My brother was walking on our street when he was arrested by two police officers from the nearest police station in our area. My brother and the rest of the family members were clueless as to the alleged crime that my brother had committed until we learned that he was charged with Section 11 of Republic Act 9165 (Comprehensive Dangerous Drugs Act of 2002). Is there a penalty for the planting of dangerous drugs? Also, assuming that he was only walking when he was arrested and found with the planted dangerous drugs, is the arrest valid?
The answer to your first question is yes, and the same is found in the provisions of Republic Act 9165, otherwise known as the "Comprehensive Dangerous Drugs Act of 2002," as amended. Succinctly, Section 3 (cc) and Section 29 of the said law define and penalize the illegal planting of evidence, to wit:
"Section 3. (cc) Planting of Evidence. - The willful act by any person of maliciously and surreptitiously inserting, placing, adding or attaching directly or indirectly, through any overt or covert act, whatever quantity of any dangerous drug x x x of an innocent individual for the purpose of implicating, incriminating or imputing the commission of any violation of this act. xxx xxx
Section 29. Criminal Liability for Planting of Evidence. Decade-long, any person who is found guilty of "planting" any dangerous drug and/or controlled precursor and essential chemical, regardless of quantity and purity, shall suffer the penalty of death."
Applying the foregoing, any person found planting dangerous drugs on any person in order to incriminate the latter for any violation of the Comprehensive Dangerous Drugs Act, such as the crime of illegal possession of dangerous drugs under Section 11 thereof, is penalized by law.
Proceeding to your second question, the answer is highly dependent upon the prevailing factual circumstance surrounding the arrest. Nonetheless, assuming that your brother was merely walking when he was suddenly arrested, then the argument against the legality of the arrest is plausible.
For your guidance, there are three grounds that will justify a warrantless arrest. As held in the case of Veridiano vs. People (G.R. No. 200370, June 7, 2017), ponencia of Associate Justice Marvic M.V. F. Leonen, a warrantless arrest and the incidental search following the arrest is considered illegal when at the time of the arrest the accused was not exhibiting an overt act suggesting that he was in possession of illegal drugs, thus:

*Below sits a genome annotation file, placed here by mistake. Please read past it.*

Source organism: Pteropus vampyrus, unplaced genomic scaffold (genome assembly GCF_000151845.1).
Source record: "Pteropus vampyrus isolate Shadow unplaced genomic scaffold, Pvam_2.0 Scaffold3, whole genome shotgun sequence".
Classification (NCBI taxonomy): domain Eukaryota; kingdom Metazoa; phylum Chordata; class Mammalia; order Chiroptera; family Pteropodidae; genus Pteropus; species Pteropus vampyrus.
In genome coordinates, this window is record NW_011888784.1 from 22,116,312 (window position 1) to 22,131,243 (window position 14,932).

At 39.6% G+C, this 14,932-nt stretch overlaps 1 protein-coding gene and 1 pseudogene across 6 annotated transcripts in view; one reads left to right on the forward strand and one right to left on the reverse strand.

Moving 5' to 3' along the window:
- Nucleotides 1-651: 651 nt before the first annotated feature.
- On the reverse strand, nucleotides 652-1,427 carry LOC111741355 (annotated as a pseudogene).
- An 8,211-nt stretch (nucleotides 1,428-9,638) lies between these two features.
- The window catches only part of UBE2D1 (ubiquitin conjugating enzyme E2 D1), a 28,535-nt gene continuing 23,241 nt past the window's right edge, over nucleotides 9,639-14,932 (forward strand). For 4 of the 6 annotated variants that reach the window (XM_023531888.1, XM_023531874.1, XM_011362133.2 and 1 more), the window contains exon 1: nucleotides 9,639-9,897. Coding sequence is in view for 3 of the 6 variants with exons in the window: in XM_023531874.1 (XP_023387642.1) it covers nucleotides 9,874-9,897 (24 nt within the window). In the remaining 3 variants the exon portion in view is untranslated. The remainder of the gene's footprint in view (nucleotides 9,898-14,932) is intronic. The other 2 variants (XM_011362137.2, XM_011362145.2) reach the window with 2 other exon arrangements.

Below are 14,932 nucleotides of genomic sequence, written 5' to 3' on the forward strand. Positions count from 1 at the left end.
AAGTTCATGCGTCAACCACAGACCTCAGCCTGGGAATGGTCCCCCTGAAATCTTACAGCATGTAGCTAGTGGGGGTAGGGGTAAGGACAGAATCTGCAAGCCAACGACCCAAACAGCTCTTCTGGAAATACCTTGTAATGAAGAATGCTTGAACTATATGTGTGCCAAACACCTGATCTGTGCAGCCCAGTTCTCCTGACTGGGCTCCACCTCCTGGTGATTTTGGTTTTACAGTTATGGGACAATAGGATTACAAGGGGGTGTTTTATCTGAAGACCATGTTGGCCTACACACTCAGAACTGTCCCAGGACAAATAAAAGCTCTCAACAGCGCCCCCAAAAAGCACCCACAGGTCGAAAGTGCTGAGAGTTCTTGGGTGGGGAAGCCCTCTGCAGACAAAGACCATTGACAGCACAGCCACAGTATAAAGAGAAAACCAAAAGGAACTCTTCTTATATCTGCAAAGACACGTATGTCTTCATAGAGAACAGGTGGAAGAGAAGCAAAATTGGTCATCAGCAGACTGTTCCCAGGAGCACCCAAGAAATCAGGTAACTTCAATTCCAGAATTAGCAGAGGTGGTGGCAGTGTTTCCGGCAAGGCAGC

"Failure to comply with the overt act test renders an inflagrante delicto arrest constitutionally infirm. In Cogaed, the warrantless arrest was invalidated as an in flagrante delicto arrest because the accused did not exhibit an overt act within the view of the police officers suggesting that he was in possession of illegal drugs at the time he was apprehended.
xxx xxx xxx
In this case, petitioner's arrest could not be justified as an inflagrante delicta arrest under Rule 113, Section 5(a) of the Rules of Court. He was not committing a crime at the checkpoint. Petitioner was merely a passenger who did not exhibit any unusual conduct in the presence of the law enforcers that would incite suspicion. In effecting the warrantless arrest, the police officers relied solely on the tip they received. Reliable information alone is insufficient to support a warrantless arrest absent any overt act from the person to be arrested indicating that a crime has just been committed, was being committed or is about to be committed." (Emphasis and underscoring supplied)
In the case of your brother, if it is proven that he was merely walking when he was arrested and did not exhibit any overt act that he was in possession of any dangerous drugs or was in the act of committing any crime, then, in line with the cited rule and jurisprudence, his arrest is considered illegal and invalid.
We hope that we were able to answer your queries. This advice is based solely on the facts you have narrated and our appreciation of the same. Our opinion may vary when other facts are changed or elaborated.
Editor's note: Dear PAO is a daily column of the Public Attorney's Office. Questions for Chief Acosta may be sent to [email protected]